Date: Monday, June 4, 2018
Session Name: Concurrent Session: Psychosocial and Treatment Adherence
Session Time: 4:30pm-6:00pm
Presentation Time: 5:06pm-5:18pm
Location: Room 3AB
Purpose: Impact of nonadherence among transplant recipients has been well documented as a significant contributor of allograft failure. The objective of this study was to compare medication adherence among transplant recipients who fill their tacrolimus prescriptions through the internet or on a mobile app versus those who fill through traditional methods over a one-year period.
Methods:This retrospective,observational cohort study used administrative claims data from a large, U.S.pharmacy chain.Medication adherence was measured by proportion of days covered(PDC). The study sample included transplant recipients aged18+ with at least two pharmacy claims for tacrolimus at least 150 days apart between 2013 and 2016; each patient was followed for 12-months from their first fill in the study period.The intervention group was matched 1:1 to the control group based on the following baseline characteristics: age group, gender, payor, number of comorbid conditions, annual copay, use of brand medications and use of a transplant specialized pharmacy [TSP]. Logistic regression was used to estimate the difference in medication adherence between the intervention group, patients who use digital methods for refills, and control group. The independent variable, digital use, was measured as patients who use digital methods for over 50% of their fills. The dependent variable, medication adherence, was measured as PDC ≥80% over a 12-month period.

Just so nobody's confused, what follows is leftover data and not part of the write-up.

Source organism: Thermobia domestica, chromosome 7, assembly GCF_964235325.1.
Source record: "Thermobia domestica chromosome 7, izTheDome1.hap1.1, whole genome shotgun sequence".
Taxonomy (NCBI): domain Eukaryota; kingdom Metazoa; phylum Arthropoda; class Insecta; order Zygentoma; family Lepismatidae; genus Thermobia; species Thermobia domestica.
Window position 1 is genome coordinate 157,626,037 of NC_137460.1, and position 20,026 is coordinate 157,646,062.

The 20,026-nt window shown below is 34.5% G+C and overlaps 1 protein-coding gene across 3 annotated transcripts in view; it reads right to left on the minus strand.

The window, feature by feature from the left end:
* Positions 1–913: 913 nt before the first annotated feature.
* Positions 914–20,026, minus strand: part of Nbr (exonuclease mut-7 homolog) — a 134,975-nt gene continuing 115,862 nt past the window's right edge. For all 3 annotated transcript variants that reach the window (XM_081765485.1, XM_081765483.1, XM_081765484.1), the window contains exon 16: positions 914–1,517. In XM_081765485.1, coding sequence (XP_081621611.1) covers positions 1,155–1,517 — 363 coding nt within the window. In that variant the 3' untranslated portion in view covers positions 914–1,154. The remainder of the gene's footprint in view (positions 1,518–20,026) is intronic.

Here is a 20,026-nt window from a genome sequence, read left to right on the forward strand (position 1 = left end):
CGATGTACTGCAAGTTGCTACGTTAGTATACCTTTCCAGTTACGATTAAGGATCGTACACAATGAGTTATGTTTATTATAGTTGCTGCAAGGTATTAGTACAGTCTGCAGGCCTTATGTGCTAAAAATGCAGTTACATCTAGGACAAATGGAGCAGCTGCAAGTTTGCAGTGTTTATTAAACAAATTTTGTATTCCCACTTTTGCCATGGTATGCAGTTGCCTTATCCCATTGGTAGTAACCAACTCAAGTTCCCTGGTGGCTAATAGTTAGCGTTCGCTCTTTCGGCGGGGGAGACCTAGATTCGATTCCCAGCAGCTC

Results: Propensity score matching resulted in 1,166 patients in each group. After adjusting for covariables, transplant recipients who refilled their medications through the internet or by scan were 1.70 times more likely to be adherent than those who filled their prescriptions through other methods (95% CI [1.40, 2.00]; p<.001). A sensitivity analysis using logistic regression and adjusting for covariables without matching showed those refilling through the internet or by scan were 1.45 times more likely to be adherent (95% CI [1.40, 2.00]; p<.001).
Conclusion: The results showed that transplant recipients who refilled their prescriptions through digitally-enabled platforms compared to traditional methods were more adherent over a one-year period. Limitations of the study include its observational design and a reliance on administrative data from one pharmacy chain. Digital engagement tools provide patients more convenience and flexibility, which may help improve patient adherence to treatment plans.
CITATION INFORMATION: Boghani S., Kirkham H., Pietradoni G., Hira N. Digital-Enabled Refills and Medication Adherence among Transplant Recipients Am J Transplant. 2017;17 (suppl 3).
To cite this abstract in AMA style:Boghani S, Kirkham H, Pietradoni G, Hira N. Digital-Enabled Refills and Medication Adherence among Transplant Recipients [abstract]. https://atcmeetingabstracts.com/abstract/digital-enabled-refills-and-medication-adherence-among-transplant-recipients/. Accessed October 22, 2020.
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